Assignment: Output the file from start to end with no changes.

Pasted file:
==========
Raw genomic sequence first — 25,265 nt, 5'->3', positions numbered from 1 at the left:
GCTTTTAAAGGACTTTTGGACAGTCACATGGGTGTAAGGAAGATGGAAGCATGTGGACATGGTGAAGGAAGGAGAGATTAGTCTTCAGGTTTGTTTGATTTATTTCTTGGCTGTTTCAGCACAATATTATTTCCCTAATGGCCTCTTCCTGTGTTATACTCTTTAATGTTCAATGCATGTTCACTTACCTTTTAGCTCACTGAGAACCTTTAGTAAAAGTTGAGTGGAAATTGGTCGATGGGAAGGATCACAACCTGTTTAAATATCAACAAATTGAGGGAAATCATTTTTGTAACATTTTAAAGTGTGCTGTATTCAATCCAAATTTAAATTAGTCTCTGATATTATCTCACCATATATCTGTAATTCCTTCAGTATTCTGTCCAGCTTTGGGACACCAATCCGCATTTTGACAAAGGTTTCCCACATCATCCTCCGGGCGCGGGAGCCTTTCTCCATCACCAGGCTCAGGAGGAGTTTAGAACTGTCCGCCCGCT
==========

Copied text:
Raw genomic sequence first — 25,265 nt, 5'->3', positions numbered from 1 at the left:
GCTTTTAAAGGACTTTTGGACAGTCACATGGGTGTAAGGAAGATGGAAGCATGTGGACATGGTGAAGGAAGGAGAGATTAGTCTTCAGGTTTGTTTGATTTATTTCTTGGCTGTTTCAGCACAATATTATTTCCCTAATGGCCTCTTCCTGTGTTATACTCTTTAATGTTCAATGCATGTTCACTTACCTTTTAGCTCACTGAGAACCTTTAGTAAAAGTTGAGTGGAAATTGGTCGATGGGAAGGATCACAACCTGTTTAAATATCAACAAATTGAGGGAAATCATTTTTGTAACATTTTAAAGTGTGCTGTATTCAATCCAAATTTAAATTAGTCTCTGATATTATCTCACCATATATCTGTAATTCCTTCAGTATTCTGTCCAGCTTTGGGACACCAATCCGCATTTTGACAAAGGTTTCCCACATCATCCTCCGGGCGCGGGAGCCTTTCTCCATCACCAGGCTCAGGAGGAGTTTAGAACTGTCCGCCCGCT